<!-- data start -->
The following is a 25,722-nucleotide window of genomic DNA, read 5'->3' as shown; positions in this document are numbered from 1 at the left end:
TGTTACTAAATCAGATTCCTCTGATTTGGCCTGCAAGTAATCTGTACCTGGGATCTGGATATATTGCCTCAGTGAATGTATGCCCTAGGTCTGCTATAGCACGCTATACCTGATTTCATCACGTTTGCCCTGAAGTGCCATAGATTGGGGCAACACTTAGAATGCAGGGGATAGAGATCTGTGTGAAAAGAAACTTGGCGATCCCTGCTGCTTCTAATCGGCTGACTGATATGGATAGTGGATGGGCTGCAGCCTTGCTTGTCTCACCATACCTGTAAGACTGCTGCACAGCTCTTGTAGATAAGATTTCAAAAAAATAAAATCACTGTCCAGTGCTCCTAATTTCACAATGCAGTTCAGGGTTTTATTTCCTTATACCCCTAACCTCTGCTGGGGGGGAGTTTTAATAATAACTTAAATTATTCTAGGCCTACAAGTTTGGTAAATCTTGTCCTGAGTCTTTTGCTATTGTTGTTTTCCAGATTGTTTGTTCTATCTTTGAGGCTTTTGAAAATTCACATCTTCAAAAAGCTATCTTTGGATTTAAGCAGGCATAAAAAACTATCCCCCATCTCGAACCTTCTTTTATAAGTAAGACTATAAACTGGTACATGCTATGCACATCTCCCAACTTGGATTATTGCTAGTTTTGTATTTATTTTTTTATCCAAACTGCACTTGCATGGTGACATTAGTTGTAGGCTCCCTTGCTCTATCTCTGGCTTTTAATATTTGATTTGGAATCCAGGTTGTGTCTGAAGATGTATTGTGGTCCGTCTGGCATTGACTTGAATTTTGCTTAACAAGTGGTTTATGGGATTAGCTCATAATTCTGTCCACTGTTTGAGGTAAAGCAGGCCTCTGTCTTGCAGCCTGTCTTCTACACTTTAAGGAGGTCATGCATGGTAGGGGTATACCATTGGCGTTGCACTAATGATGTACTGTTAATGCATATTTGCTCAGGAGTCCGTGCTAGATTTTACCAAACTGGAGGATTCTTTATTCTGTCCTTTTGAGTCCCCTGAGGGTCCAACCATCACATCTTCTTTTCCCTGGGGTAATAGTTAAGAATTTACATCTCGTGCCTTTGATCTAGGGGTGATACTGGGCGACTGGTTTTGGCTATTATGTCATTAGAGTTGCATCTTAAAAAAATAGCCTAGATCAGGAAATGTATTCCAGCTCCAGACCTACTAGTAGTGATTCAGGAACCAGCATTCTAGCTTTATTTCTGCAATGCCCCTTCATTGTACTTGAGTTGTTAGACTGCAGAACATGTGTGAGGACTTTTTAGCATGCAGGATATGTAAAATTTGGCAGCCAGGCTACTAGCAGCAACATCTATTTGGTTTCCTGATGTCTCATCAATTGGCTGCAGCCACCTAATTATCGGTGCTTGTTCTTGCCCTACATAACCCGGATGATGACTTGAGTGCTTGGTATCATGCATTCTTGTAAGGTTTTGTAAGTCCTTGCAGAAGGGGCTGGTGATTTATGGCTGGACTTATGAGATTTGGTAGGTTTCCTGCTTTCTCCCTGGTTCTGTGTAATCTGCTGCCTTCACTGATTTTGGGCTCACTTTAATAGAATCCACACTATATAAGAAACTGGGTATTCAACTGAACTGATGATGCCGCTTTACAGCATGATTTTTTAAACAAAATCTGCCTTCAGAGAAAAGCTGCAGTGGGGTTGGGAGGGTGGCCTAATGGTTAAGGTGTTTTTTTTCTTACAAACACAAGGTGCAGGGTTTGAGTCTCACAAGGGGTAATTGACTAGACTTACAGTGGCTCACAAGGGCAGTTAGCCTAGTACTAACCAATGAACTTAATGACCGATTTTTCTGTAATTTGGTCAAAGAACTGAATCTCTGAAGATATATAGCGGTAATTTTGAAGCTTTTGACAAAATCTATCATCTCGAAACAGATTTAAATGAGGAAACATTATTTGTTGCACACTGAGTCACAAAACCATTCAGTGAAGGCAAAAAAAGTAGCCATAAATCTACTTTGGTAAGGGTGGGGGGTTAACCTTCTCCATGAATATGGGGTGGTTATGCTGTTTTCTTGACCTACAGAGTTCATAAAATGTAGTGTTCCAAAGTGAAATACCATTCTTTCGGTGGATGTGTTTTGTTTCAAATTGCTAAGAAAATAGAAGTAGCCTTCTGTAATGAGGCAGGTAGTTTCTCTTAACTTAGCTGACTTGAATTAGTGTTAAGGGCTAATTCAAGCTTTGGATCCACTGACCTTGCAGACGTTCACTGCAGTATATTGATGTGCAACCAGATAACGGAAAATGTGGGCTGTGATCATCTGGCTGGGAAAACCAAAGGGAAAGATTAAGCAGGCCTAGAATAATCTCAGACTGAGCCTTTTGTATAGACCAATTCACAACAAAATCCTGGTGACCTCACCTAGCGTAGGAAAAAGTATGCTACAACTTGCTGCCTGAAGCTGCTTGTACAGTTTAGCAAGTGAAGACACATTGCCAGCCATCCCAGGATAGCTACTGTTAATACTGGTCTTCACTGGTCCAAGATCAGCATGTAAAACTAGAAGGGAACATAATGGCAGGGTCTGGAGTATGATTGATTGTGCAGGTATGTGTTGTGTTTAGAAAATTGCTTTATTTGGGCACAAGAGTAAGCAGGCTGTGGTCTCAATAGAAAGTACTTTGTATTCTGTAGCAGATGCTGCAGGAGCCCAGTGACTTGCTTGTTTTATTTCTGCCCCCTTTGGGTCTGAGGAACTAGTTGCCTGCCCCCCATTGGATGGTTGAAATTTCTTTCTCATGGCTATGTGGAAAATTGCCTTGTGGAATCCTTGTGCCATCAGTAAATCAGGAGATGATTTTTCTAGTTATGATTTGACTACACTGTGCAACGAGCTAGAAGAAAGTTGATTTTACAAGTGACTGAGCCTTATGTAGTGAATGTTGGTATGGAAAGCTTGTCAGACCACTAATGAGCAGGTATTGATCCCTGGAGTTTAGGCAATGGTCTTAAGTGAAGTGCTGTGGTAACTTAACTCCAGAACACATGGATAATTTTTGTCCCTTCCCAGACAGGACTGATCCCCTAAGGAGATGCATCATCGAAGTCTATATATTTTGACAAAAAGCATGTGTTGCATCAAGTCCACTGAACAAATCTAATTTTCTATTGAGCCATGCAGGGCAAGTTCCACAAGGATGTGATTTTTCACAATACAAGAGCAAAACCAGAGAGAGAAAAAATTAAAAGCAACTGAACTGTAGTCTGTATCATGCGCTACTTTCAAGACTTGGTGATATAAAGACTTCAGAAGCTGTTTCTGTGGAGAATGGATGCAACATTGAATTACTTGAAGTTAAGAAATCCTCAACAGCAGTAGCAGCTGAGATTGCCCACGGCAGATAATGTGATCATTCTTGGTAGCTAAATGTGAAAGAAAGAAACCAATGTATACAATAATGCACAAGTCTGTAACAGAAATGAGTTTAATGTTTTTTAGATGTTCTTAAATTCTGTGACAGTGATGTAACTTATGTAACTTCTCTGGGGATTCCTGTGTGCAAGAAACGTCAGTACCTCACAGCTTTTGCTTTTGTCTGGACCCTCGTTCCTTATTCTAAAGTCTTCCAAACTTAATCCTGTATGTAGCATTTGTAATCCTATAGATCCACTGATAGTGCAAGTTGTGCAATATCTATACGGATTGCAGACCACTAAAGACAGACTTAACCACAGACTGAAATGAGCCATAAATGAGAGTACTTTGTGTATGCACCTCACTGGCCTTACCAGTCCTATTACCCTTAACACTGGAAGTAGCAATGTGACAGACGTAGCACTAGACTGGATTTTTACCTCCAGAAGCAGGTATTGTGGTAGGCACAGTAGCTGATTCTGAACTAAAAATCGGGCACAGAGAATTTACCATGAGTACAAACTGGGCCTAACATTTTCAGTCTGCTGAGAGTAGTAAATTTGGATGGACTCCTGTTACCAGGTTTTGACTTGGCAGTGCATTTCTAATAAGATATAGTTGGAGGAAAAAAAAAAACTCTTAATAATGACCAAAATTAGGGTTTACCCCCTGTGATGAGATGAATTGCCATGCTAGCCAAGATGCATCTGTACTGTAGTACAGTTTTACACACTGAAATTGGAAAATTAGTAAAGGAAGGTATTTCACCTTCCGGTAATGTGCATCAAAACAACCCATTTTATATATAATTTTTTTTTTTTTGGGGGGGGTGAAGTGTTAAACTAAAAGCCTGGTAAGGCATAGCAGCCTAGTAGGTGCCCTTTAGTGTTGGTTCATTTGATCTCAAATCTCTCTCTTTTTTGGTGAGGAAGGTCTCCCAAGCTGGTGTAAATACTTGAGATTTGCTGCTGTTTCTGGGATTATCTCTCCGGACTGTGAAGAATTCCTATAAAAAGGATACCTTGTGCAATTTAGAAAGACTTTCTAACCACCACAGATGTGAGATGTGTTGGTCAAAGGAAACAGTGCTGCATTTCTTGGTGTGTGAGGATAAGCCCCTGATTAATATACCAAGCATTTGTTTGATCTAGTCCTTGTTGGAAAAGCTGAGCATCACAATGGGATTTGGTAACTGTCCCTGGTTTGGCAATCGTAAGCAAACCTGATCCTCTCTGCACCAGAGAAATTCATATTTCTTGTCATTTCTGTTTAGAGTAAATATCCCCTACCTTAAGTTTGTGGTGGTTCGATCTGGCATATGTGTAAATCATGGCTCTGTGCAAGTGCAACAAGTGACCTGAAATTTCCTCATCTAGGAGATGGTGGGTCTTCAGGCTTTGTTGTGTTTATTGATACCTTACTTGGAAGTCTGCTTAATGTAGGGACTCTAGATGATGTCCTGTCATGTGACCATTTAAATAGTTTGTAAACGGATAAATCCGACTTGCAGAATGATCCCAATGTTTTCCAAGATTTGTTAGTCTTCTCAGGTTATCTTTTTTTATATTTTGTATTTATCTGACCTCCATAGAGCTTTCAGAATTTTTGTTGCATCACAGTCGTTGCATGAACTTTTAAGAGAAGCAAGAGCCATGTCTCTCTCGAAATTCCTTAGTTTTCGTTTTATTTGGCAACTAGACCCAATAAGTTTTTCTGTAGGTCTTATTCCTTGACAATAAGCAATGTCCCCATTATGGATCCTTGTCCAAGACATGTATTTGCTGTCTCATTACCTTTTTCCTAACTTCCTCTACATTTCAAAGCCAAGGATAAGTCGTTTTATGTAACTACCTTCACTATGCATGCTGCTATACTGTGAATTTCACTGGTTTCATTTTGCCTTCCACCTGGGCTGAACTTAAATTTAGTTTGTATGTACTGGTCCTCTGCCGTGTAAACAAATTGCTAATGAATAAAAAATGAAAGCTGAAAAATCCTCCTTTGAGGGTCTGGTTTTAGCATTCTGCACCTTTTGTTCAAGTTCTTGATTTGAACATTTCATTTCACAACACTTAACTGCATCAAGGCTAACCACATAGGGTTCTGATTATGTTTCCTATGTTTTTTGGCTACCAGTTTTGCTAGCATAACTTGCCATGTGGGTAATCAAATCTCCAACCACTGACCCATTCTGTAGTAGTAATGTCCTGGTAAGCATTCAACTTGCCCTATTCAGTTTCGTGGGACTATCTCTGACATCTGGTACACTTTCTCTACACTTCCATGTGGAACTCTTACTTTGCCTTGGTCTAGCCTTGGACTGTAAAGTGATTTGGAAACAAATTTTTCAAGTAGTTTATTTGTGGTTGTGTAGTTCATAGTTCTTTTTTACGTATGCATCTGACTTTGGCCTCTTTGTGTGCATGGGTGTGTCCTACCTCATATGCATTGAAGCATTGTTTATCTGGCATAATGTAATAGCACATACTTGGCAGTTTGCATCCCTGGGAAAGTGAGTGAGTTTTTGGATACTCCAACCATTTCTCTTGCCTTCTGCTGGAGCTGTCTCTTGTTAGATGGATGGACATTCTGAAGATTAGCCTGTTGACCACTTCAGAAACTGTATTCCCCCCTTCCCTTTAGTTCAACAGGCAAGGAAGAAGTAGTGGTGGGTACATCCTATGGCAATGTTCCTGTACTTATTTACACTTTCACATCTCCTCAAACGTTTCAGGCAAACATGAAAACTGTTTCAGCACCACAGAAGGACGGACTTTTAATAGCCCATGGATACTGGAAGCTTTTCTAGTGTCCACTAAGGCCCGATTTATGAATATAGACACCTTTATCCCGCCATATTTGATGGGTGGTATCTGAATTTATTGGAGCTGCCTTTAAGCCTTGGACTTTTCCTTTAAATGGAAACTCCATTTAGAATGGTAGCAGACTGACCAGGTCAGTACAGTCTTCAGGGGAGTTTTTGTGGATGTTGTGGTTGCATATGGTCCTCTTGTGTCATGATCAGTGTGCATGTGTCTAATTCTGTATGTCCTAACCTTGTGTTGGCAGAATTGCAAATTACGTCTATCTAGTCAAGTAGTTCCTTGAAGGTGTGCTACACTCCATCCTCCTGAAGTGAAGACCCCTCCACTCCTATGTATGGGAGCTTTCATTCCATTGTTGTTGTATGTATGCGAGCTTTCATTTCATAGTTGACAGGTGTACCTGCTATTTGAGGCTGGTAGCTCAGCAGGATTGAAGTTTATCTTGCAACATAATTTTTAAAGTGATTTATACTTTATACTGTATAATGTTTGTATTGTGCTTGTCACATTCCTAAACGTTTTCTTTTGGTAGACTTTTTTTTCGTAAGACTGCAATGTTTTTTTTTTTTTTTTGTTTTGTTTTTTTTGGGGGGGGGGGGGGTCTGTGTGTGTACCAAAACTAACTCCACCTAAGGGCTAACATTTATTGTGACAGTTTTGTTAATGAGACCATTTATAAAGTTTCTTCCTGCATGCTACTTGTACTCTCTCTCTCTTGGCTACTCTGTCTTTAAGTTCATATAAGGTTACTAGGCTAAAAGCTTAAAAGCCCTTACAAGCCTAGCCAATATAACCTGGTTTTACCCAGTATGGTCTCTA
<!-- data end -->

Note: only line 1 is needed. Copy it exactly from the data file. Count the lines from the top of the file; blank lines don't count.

The following is a 25,722-nucleotide window of genomic DNA, read 5'->3' as shown; positions in this document are numbered from 1 at the left end: